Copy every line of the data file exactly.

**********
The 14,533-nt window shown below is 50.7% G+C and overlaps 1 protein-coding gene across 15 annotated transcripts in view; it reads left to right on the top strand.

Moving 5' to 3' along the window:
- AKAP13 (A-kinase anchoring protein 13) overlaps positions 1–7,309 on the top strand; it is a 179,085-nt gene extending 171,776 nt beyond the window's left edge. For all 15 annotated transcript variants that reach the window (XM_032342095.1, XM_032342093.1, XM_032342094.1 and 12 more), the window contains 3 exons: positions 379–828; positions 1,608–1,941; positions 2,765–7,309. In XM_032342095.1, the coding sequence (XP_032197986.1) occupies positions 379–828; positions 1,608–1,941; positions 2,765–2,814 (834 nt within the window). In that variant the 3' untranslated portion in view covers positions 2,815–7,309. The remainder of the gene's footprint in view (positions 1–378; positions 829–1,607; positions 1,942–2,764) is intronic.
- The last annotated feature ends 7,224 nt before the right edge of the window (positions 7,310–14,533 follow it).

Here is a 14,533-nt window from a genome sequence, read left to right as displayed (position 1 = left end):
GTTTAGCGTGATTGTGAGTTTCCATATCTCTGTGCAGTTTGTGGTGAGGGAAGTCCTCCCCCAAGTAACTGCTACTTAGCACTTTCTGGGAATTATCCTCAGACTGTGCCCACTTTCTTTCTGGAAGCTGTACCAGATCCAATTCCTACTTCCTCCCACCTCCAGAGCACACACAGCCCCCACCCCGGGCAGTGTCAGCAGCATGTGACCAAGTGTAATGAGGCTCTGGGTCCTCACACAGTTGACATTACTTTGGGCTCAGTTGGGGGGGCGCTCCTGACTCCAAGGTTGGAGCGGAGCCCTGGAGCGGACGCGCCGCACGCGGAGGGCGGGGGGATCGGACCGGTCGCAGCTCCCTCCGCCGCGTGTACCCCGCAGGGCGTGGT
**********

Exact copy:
The 14,533-nt window shown below is 50.7% G+C and overlaps 1 protein-coding gene across 15 annotated transcripts in view; it reads left to right on the top strand.

Moving 5' to 3' along the window:
- AKAP13 (A-kinase anchoring protein 13) overlaps positions 1–7,309 on the top strand; it is a 179,085-nt gene extending 171,776 nt beyond the window's left edge. For all 15 annotated transcript variants that reach the window (XM_032342095.1, XM_032342093.1, XM_032342094.1 and 12 more), the window contains 3 exons: positions 379–828; positions 1,608–1,941; positions 2,765–7,309. In XM_032342095.1, the coding sequence (XP_032197986.1) occupies positions 379–828; positions 1,608–1,941; positions 2,765–2,814 (834 nt within the window). In that variant the 3' untranslated portion in view covers positions 2,815–7,309. The remainder of the gene's footprint in view (positions 1–378; positions 829–1,607; positions 1,942–2,764) is intronic.
- The last annotated feature ends 7,224 nt before the right edge of the window (positions 7,310–14,533 follow it).

Here is a 14,533-nt window from a genome sequence, read left to right as displayed (position 1 = left end):
GTTTAGCGTGATTGTGAGTTTCCATATCTCTGTGCAGTTTGTGGTGAGGGAAGTCCTCCCCCAAGTAACTGCTACTTAGCACTTTCTGGGAATTATCCTCAGACTGTGCCCACTTTCTTTCTGGAAGCTGTACCAGATCCAATTCCTACTTCCTCCCACCTCCAGAGCACACACAGCCCCCACCCCGGGCAGTGTCAGCAGCATGTGACCAAGTGTAATGAGGCTCTGGGTCCTCACACAGTTGACATTACTTTGGGCTCAGTTGGGGGGGCGCTCCTGACTCCAAGGTTGGAGCGGAGCCCTGGAGCGGACGCGCCGCACGCGGAGGGCGGGGGGATCGGACCGGTCGCAGCTCCCTCCGCCGCGTGTACCCCGCAGGGCGTGGT